Day 308-- Seraphim Falls (2006)
Tuesday, July 10, 2007
As a tautly-drawn and beautifully-filmed western thriller, Seraphim Falls works well. As a commentary piece on a variety of "big" topics, well--Seraphim Falls doesn't work as well.
Pierce Brosnan and Liam Neeson play two former American Civil War officers; Gideon (Brosnan) is a former Union captain that, after committing an atrocity, wants only to be left alone. Carver (Neeson) is a former Confederate colonel that wants to see justice done, and has vowed to hunt Gideon down.
The film begins as a tense chase between Gideon and Carver and his posse, and doesn't let up for the first hour. With very little dialogue it stretches from the foothills of the Rockies to the highlands of the midwest, the scenery acting as strong as a character as the two men. What makes it interesting (aside from the fact that two Scotsmen are playing Americans--and do a good job!) is that both Gideon and Carver are good men. Gideon may be guilty of the great wrong he committed, but wants only to be forgiven for it--still, that doesn't stop him from killing anyone that tries to hunt him. Carver, on the other hand, is essentially an honorable man that's letting his desire for justice morph into twisted revenge.
And all of this is good. But then something happens. Once the chase starts breaking into smaller vignettes--run-ins with wanted criminals, a wandering band of missionaries, a meandering confrontation at a railroad construction camp--the movie just flounders. It tries to make some points, and I'm honestly not sure about what. Gideon starts spouting bits of Scripture, Angelica Huston appears out of nowhere as a Satan figure, people start hiding inside of dead horses (well, that's actually a really shocking, impressive scene)...what? There are some interesting thoughts (even theological thoughts) that seem to be forming behind the scenes, but then plop onto the screen with little formation or finesse. The ending strives to show the power of forgiveness, and it does a fair job. But it's a muddled path getting there.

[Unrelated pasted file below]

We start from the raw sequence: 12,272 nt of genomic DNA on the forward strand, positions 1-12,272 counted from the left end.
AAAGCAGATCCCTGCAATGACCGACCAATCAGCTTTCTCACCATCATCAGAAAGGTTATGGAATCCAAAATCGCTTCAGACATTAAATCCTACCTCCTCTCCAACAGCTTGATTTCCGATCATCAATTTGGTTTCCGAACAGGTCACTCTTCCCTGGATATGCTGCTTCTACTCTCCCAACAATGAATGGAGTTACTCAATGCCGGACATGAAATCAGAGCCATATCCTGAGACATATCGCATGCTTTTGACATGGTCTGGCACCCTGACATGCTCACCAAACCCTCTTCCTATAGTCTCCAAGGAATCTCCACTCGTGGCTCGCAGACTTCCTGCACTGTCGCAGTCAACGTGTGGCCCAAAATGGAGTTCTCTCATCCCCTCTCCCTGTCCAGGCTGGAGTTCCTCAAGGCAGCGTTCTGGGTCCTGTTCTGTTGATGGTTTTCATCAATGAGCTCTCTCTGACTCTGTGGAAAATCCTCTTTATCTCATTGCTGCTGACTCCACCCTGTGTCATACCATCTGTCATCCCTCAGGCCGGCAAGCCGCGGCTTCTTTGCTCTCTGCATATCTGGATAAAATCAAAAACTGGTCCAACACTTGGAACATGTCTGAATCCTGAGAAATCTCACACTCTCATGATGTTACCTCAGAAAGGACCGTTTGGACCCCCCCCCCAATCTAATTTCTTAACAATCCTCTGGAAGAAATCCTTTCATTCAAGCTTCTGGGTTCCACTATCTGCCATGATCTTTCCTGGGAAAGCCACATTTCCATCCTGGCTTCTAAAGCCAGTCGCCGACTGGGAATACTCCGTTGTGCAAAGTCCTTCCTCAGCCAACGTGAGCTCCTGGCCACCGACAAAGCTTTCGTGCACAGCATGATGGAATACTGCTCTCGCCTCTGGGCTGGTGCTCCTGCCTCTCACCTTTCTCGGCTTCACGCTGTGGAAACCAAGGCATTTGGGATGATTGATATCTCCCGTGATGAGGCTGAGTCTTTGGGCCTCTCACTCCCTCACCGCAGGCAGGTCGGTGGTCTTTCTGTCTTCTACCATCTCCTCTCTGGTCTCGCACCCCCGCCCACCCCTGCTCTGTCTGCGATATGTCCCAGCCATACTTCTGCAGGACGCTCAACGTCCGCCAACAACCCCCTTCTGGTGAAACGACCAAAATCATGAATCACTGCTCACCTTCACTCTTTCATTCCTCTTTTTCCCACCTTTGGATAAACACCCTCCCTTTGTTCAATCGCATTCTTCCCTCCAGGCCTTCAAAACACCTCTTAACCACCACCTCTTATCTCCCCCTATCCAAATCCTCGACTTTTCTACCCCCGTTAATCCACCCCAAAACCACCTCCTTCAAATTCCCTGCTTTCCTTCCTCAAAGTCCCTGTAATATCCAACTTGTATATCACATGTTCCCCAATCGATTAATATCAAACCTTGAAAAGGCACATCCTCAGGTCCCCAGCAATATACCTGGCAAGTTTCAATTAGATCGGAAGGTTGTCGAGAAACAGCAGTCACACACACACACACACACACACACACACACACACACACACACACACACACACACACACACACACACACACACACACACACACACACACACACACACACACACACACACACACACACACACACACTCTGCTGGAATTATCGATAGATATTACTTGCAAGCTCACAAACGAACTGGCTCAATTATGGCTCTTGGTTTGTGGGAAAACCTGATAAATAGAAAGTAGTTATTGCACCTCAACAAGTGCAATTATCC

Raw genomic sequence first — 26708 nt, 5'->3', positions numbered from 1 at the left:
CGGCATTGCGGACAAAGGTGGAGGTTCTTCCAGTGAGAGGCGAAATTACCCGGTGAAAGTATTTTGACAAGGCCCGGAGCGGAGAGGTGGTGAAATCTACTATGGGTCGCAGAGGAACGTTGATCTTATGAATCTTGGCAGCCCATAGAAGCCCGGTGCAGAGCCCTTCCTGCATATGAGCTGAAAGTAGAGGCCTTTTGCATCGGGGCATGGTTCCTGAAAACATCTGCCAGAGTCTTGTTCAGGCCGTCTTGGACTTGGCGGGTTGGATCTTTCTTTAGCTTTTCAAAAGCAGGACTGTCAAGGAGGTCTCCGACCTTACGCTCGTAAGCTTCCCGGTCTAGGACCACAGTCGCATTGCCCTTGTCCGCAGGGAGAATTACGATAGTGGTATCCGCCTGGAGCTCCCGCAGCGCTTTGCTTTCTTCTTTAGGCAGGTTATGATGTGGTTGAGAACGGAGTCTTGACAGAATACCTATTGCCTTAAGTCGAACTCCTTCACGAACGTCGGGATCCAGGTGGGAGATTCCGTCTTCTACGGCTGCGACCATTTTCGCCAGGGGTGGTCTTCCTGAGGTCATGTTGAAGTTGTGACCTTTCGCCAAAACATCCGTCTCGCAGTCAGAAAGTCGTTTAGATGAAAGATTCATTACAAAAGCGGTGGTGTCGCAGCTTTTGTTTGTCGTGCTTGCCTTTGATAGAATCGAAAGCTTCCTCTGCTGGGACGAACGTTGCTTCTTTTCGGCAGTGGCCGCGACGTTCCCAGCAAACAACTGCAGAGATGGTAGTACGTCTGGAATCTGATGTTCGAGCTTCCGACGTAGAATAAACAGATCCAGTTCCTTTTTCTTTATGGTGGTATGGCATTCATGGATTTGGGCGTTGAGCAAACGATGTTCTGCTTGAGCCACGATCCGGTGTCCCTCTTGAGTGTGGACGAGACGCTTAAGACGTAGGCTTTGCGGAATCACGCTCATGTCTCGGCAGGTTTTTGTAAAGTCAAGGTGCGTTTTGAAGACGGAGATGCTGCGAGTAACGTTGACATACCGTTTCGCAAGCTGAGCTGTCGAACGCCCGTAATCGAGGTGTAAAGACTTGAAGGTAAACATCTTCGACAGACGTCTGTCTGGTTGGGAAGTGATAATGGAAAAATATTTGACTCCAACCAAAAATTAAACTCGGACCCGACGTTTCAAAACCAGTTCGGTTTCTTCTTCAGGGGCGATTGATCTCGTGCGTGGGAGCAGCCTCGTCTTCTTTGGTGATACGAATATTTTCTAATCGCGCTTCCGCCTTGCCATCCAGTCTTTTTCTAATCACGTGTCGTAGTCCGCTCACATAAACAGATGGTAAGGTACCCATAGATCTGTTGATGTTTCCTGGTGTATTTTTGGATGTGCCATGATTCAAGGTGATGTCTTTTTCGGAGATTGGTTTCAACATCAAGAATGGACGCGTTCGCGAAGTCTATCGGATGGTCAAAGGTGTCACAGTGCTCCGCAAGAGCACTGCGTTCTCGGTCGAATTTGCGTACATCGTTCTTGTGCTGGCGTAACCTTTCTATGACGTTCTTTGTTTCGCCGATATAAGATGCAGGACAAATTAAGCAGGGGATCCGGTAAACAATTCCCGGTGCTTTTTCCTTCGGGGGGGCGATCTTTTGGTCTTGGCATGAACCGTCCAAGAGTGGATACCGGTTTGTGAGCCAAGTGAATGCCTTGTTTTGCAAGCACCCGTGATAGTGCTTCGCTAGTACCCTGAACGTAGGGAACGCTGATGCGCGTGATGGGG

I liked the cinematography a LOT, and as a first-time director, David Von Ancken (who has worked with TV shows "Oz" and "the Shield") does an admirable job. But Von Ancken's script is pretty unbalanced, and having to watch a very American Xander Berkley play a foul-mouthed Irishman--especially juxtaposed with the Neeson/Brosnan thing--makes me forget the scenery in a bad way.
In the end, it mostly worked, but not enough for me to really enjoy it. It's worth watching, but maybe that's it.
Labels: review (movie)
posted, with grace and poise, by Jason @ 7/10/2007 10:01:00 PM,
- At 12:17 PM, Buddy Chamberlain said...
I'm surprised you didn't take the opportunity to point out that there have been very few good attempts on the American Western as of late. As the latest in a very long lineage of such films, how does this one fare?